‘Recognise the opportunity’: departments urged to use procurement to build social value

Central government departments and other public sector bodies can use their procurement powers to help build social value. Charlene Maginnis from the Crown Commercial Service sets out some tips on how to go about it
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By Charlene Maginnis

22 Feb 2021

Every time a local authority, central government department or healthcare organisation signs a contract with a supplier, there are opportunities to increase the value delivered for UK citizens. 

The public sector needs to recognise this opportunity and understand what their options are to boost social value in their area. More than that, it’s actually now a requirement for central government to explicitly evaluate social value in its procurement.

As an active member of the National Social Value Taskforce, Crown Commercial Service is working with buyers and suppliers to make it easier for public bodies to measure the value they are helping to deliver through their procurement.

This week I’ll be joining a panel event at the National Social Value Conference, discussing how we can integrate social value into central government procurement. And there are so many opportunities to do just that.

For instance; public bodies can now ask that suppliers sign up to schemes that offer support for their workers’ mental health – a serious issue for employees in industries which suffer from uncertainty about where the next contract is coming from.

And NHS bodies can enhance sustainability and reduce their environmental footprint when procuring technology by moving to greener energy sources and reusable hardware, having a positive impact in their local area and beyond.

What the rules say

In September, the Cabinet Office published Procurement Policy Note (PPN 06/20): taking account of social value in the award of central government contracts

The guidance note requires all central government departments to explicitly evaluate social value in their new procurements, where the requirements are relevant and proportionate to the subject matter of the contract.

The PPN also includes a new social value model, which contains a menu of priority social value themes and policy outcomes that can be applied in new procurements and contracts.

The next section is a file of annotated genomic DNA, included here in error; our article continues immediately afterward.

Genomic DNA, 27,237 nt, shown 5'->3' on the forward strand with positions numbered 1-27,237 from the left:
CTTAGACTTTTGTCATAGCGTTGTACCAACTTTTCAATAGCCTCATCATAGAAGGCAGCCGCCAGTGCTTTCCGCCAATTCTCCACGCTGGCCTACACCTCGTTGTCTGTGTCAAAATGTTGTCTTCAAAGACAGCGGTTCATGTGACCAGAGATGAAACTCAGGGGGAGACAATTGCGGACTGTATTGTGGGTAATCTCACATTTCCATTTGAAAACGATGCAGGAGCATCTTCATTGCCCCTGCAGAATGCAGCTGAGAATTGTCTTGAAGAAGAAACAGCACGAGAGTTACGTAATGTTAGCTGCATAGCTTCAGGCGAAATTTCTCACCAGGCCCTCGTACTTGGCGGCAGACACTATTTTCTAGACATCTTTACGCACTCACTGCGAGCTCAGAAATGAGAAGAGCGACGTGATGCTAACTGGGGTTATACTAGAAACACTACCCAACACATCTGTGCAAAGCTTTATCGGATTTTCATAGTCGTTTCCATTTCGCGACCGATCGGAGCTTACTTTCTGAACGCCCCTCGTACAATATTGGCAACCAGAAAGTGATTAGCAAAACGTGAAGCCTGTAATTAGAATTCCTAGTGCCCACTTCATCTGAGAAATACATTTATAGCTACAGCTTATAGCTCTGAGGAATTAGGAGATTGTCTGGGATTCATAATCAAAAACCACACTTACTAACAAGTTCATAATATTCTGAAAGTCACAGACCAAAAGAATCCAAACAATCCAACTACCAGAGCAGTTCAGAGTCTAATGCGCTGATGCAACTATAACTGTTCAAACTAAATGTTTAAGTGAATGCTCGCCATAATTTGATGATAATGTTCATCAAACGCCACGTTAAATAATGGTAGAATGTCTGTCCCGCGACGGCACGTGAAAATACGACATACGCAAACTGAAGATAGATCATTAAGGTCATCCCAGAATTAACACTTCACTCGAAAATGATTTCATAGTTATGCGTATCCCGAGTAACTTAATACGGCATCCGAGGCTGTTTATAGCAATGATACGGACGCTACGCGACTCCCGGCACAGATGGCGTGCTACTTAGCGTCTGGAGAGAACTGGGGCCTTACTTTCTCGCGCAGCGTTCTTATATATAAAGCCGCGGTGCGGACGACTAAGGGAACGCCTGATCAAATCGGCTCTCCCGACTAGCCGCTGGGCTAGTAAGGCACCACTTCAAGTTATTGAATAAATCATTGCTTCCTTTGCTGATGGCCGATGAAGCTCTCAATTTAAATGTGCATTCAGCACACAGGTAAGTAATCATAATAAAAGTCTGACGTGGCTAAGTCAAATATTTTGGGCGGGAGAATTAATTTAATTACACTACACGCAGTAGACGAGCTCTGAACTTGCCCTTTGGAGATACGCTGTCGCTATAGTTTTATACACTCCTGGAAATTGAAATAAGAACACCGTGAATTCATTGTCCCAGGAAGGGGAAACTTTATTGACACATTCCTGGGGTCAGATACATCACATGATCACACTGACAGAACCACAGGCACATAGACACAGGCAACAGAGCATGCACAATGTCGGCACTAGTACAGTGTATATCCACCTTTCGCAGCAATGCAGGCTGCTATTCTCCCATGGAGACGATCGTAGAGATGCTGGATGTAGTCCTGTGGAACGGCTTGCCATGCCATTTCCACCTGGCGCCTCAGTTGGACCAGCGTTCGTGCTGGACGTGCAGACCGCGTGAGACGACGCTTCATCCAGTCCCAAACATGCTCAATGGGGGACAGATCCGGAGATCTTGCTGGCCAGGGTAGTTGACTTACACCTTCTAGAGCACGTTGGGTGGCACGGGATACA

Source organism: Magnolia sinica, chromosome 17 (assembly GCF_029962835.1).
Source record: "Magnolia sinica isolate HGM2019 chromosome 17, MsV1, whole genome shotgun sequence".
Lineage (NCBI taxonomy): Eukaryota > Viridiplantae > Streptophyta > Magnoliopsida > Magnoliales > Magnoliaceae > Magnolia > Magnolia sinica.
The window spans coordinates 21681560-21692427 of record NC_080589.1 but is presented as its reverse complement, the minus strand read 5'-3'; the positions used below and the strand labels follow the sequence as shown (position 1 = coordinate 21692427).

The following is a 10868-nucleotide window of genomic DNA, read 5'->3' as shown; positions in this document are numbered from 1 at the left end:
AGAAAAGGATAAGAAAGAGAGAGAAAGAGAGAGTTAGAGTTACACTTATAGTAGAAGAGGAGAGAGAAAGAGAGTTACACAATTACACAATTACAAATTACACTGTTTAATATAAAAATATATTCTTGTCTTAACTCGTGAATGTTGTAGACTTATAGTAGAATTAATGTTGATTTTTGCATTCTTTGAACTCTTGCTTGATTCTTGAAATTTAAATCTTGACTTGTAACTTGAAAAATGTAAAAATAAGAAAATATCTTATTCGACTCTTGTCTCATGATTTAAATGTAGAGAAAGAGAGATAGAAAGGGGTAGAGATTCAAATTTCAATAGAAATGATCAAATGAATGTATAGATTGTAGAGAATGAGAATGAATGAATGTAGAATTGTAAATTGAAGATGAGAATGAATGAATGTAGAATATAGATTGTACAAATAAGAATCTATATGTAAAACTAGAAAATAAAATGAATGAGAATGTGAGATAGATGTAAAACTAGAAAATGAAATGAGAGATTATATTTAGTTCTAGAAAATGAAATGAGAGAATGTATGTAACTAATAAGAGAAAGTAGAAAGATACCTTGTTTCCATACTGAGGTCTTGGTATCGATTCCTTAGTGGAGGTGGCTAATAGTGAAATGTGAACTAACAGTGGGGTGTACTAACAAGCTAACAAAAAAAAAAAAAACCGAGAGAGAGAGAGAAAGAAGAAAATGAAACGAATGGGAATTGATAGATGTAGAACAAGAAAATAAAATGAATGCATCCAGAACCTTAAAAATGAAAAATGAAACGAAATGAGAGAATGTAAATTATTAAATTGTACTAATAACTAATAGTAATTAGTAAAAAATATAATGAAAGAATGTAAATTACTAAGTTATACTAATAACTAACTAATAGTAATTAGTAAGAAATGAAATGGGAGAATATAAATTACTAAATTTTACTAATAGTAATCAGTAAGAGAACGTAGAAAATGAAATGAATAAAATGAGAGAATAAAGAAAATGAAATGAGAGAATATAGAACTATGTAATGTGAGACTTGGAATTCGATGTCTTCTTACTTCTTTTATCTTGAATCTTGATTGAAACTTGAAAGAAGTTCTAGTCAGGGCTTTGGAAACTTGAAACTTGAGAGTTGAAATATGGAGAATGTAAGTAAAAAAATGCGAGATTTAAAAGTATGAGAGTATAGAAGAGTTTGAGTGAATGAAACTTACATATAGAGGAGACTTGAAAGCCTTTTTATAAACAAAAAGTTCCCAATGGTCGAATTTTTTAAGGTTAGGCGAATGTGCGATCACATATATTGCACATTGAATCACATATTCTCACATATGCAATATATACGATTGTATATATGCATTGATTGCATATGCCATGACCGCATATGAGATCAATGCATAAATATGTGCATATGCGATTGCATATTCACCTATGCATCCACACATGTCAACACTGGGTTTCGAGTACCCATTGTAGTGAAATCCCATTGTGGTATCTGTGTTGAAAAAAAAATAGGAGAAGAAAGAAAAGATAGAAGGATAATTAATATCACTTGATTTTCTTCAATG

What buyers need to consider

  1. Build from the ground up

Social value in procurement doesn’t work when it’s treated as an afterthought - it needs to be baked into frameworks and contracts from the start, for instance, by taking account of mental health support for workers in the construction sector. Consider how each of your contracts can be maximised to generate additional social value, and who will benefit. 

  1. Engage with your supply chain 

Suppliers often have a close ear to the ground in terms of what opportunities are available and achievable in their industry - IT suppliers are able to recommend sustainable, environmentally friendly solutions including refurbished or remanufactured hardware. Speak to suppliers and users of the particular goods or services you’re buying to gain a balanced and realistic view of what social value options can make a real difference. 

  1. Decide what themes and outcomes you’re working towards

The latest PPN (06/20) sets out social value themes you should consider and the kinds of outcomes you might be able to deliver – from supporting the recovery of local communities from the effects of the pandemic to tackling workforce inequality. 

  1. Understand your options

Local government, healthcare, and education organisations can now choose to reserve their procurements for small businesses or social enterprises to support their local economy, thanks to a recent change to procurement rules. Make sure you understand what your options are to get the maximum benefit.

  1. Be bold in how you measure delivered value

Social value delivers benefits that go so much further than pounds and pennies. You can measure and quantify social value delivery using financial proxies, but don’t forget that each initiative tells a story of an impact on individuals, communities or the environment - and these should shine though when you talk about how you’ve delivered social value.  

You can find out more about social value and making responsible buying decisions on the CCS website.

Charlene Maginnis is Crown Commercial Service’s Head of Policy Delivery – Supply Chain and Service Offering


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